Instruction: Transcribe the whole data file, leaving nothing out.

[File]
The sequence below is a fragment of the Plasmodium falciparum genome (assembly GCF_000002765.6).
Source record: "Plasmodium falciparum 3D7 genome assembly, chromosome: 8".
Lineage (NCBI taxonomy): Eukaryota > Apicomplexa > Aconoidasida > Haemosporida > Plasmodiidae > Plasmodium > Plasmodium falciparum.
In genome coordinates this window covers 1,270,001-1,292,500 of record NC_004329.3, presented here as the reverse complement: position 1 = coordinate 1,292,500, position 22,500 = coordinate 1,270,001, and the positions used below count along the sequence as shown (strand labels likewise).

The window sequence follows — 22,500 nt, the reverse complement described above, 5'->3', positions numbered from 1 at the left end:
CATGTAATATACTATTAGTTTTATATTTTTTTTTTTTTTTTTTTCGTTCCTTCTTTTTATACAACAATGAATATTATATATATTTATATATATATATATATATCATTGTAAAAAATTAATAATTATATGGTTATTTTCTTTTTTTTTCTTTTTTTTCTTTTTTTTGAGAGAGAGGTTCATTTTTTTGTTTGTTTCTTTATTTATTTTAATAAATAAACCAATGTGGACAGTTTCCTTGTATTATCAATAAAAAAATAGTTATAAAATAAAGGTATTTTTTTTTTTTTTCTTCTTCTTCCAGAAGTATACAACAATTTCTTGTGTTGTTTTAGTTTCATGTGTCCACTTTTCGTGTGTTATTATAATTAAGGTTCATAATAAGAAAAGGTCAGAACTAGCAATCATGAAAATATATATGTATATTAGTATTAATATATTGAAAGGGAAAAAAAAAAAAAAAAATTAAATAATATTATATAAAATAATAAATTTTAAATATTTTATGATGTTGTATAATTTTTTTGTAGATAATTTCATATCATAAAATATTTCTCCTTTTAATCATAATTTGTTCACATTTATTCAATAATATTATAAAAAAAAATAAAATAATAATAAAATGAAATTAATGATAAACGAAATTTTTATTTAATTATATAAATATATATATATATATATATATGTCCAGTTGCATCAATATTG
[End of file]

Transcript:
The sequence below is a fragment of the Plasmodium falciparum genome (assembly GCF_000002765.6).
Source record: "Plasmodium falciparum 3D7 genome assembly, chromosome: 8".
Lineage (NCBI taxonomy): Eukaryota > Apicomplexa > Aconoidasida > Haemosporida > Plasmodiidae > Plasmodium > Plasmodium falciparum.
In genome coordinates this window covers 1,270,001-1,292,500 of record NC_004329.3, presented here as the reverse complement: position 1 = coordinate 1,292,500, position 22,500 = coordinate 1,270,001, and the positions used below count along the sequence as shown (strand labels likewise).

The window sequence follows — 22,500 nt, the reverse complement described above, 5'->3', positions numbered from 1 at the left end:
CATGTAATATACTATTAGTTTTATATTTTTTTTTTTTTTTTTTTCGTTCCTTCTTTTTATACAACAATGAATATTATATATATTTATATATATATATATATATCATTGTAAAAAATTAATAATTATATGGTTATTTTCTTTTTTTTTCTTTTTTTTCTTTTTTTTGAGAGAGAGGTTCATTTTTTTGTTTGTTTCTTTATTTATTTTAATAAATAAACCAATGTGGACAGTTTCCTTGTATTATCAATAAAAAAATAGTTATAAAATAAAGGTATTTTTTTTTTTTTTCTTCTTCTTCCAGAAGTATACAACAATTTCTTGTGTTGTTTTAGTTTCATGTGTCCACTTTTCGTGTGTTATTATAATTAAGGTTCATAATAAGAAAAGGTCAGAACTAGCAATCATGAAAATATATATGTATATTAGTATTAATATATTGAAAGGGAAAAAAAAAAAAAAAAATTAAATAATATTATATAAAATAATAAATTTTAAATATTTTATGATGTTGTATAATTTTTTTGTAGATAATTTCATATCATAAAATATTTCTCCTTTTAATCATAATTTGTTCACATTTATTCAATAATATTATAAAAAAAAATAAAATAATAATAAAATGAAATTAATGATAAACGAAATTTTTATTTAATTATATAAATATATATATATATATATATATGTCCAGTTGCATCAATATTG